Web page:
Stromatoporoids are very common, consisting of a simple mound structure ranging from a few inches / cm to over 12 inches (30 cm) wide. Some varieties observed in cross-section in rock walls may attain dimensions on the order of 3 to 10 feet (1 – 3 m) across, but they are usually no thicker than two inches (5 cm). I have never found more than large fragments in the residual soil. Stromatoporoids may occasionally be found “smothering” pentamerid brachiopods and gastropods. One specimen I collected is an Arachnophyllum colonial rugosa coral covered by a stromatoporoid, in turn covered by an Astrocerium tabulate coral covered by another stromatoporoid with a Halysites “chain” coral on top! Such combinations, while unusual, are not very rare.
Corals are, without question, the most common fossils in the Louisville Limestone. R. S. Bassler (G.S.A. Memoir 44 Faunal Lists and Descriptions of Paleozoic Corals) describes 34 genera of colonial and horn corals totaling some 112 species. E. C. Stumm (1965) lists a more accurate number of 67 species. Even with this number, it rates as one of the diverse Silurian coral deposits in the United States! It is over-shadowed by the Jeffersonville Limestone containing more than three times as many species.
Brachiopods are not as common as corals, though there is a zone of Pentamerus oblongatus cylindricus in the lower Louisville Limestone where they occur in great numbers. The upper Louisville is noted for a zone of less abundant Rhipidium (a pentamerid). Atrypid brachiopods like Atrypa and Gotatrypa are common throughout. There are other brachiopod genera like Dalmanella or Camarotoechia, but they are much less common.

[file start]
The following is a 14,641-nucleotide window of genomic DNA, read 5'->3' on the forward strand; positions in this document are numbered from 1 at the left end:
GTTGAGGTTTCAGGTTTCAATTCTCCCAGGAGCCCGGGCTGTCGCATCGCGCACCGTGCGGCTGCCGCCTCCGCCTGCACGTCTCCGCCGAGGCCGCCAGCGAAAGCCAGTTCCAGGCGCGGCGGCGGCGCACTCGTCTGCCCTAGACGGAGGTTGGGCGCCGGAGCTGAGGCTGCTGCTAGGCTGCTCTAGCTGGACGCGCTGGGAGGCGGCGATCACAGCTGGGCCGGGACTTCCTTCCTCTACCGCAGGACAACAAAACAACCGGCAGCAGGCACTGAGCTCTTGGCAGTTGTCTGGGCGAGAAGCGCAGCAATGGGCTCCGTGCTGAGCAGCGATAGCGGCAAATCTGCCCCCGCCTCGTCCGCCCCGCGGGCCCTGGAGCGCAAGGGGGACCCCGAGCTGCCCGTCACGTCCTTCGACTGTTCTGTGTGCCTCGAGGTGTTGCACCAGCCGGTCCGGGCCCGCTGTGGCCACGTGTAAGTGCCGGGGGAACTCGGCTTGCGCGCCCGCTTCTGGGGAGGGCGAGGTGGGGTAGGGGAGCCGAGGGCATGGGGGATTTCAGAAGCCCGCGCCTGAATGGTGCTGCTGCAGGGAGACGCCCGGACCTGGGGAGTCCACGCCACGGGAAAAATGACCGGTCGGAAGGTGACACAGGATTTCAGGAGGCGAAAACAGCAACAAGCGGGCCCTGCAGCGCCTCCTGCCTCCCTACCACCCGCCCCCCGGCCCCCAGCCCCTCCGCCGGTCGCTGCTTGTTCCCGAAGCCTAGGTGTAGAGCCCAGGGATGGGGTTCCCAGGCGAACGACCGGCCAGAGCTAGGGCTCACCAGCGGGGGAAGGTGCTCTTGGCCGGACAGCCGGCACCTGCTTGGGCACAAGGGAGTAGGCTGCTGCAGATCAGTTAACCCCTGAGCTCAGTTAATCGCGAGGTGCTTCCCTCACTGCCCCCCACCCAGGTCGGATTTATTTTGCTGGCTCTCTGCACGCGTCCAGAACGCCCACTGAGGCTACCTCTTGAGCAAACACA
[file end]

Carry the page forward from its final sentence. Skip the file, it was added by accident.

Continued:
Crinoids are scattered throughout, but not particularly common. Even columns require a close search. The lower Louisville is echinoderm rich. In southern Indiana the greenish glauconitic limestone contains locally abundant rhombiferan cystoids Caryocrinites. Individual hexagonal plates (with a star-like pattern) are more commonly found. I have found crinoid holdfasts on corals and stromatoporoids. The Eucalyptocrinites-type superficially resemble mangrove roots. Others look like a tree stump.
Gastropods and pelecypods (bivalves) are not particularly common, but again, can be found with a careful search. Some species attain sizes of two to three inches (5 – 6 cm) across. These are very, very rare in the soil residuum. Cephalopods are exceedingly rare. The most unusual specimen I observed was a coiled nautiloid about six inches (15 cm) wide in a multi-ton boulder in a quarry. (It was not collected.)
Trilobites are rare. There is a trilobite zone in the uppermost Louisville Limestone (e.g. on I-64 near Cannons Lane), but they consist of mostly fragments. The Waldron Shale and Laurel Formation (below the Louisville) contain more trilobites.
Other less observed fossils includes sponges such as Astraeospongia or Hindia, various microscopic foraminifera and bryozoans. Fenestrate bryozoans which have a net or lace-like skeletal structure are widespread. Trace fossils are widespread but given scant attention. Graptolites are very rare.
Common Fossils* (By Genera)
* Note: Common is relative, aside from corals and brachiopods, everything else is not truly common, but are the most prevalent genera of those fossil types.
Stromatoporoids (genera unknown)
Arachnophyllum (Strombodes in older texts)
Coenites (Cladopora in older texts)
Propora (Lyella in older texts)
Quepora (a halysitid coral)
Dokophyllum (Ketophyllum in older texts)
Entelophyllum (colonial, but typical found as individual pieces)
Plasmophyllum (Lamprophyllum and Blothrophyllum in older texts)
Glyptambon (Dalmanites in older texts)